UkraineAlert

On July 14, hours after the United States, Russia and four other world powers concluded a nuclear accord with Iran, Russian Foreign Minister Sergei Lavrov declared that the deal negated any reason for a US missile defense network in Europe. We should now prepare ourselves for the inevitable political and propaganda onslaught Russia will mount against those missile defenses. After all, both the Bush and Obama administrations repeatedly stated that their official purpose was to defend against Iranian missile threats—which the new agreement shoves back into the relatively distant future.

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The Russian Army has released a photo of a Ukrainian tank decorated with a swastika, yet the original Reuters photograph shows no such emblem. Russia also released a photo of a Ukrainian soldier covered in Nazi tattoos, but that picture was actually taken in 2005, inside a Russian prison. Europe is revolted by any reminders of its Nazi past, which is why Russia plays up false claims that Kyiv is a product of that tradition. At a time when Ukraine and other former Soviet republics need worldwide support, Russia continues its media barrage to alienate these countries from their natural allies in the West.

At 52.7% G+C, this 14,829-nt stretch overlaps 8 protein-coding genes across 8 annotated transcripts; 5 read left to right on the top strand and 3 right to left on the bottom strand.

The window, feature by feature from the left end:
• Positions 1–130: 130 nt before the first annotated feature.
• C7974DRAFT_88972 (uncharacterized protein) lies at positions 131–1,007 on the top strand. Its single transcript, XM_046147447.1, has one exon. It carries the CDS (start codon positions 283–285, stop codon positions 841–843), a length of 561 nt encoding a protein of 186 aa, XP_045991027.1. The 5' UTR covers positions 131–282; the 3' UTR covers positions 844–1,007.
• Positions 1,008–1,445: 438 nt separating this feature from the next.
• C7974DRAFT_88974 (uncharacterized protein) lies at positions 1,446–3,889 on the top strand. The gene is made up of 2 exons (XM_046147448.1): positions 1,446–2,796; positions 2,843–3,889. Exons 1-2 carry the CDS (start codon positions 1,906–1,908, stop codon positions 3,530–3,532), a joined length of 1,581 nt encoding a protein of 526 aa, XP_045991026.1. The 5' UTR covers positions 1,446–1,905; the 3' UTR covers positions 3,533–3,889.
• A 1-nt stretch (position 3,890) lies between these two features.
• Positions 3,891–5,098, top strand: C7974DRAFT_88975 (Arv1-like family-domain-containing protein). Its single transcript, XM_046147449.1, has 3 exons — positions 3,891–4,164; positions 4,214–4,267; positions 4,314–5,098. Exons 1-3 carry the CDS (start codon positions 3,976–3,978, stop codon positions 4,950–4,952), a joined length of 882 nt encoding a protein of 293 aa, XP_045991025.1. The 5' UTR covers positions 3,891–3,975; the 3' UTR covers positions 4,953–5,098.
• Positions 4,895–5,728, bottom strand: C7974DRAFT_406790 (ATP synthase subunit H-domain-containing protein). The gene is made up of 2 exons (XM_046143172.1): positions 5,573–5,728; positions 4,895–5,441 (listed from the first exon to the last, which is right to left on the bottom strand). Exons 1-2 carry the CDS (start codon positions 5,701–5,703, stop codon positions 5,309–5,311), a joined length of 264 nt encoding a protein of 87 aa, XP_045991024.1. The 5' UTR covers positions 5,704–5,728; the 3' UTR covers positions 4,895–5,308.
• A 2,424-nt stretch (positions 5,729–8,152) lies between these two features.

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Sixteen months after Russia's March 2014 annexation of Crimea, the peninsula's human rights situation is getting progressively worse. The first wave of repression targeted mainly pro-Ukrainian activists and Crimean Tatars, while in 2015 the Kremlin's victims have been Slavs: Ukrainians and Russians. Since early this year, Russian authorities have forcibly resettled thousands of self-sufficient businessmen and managers, as well as various religious leaders. In June 2014, the Ukrainian government registered 1.36 million refugees. Unofficially, more than 50,000 Crimean refugees now live on the Ukrainian mainland; the others are displaced persons from the Donbas.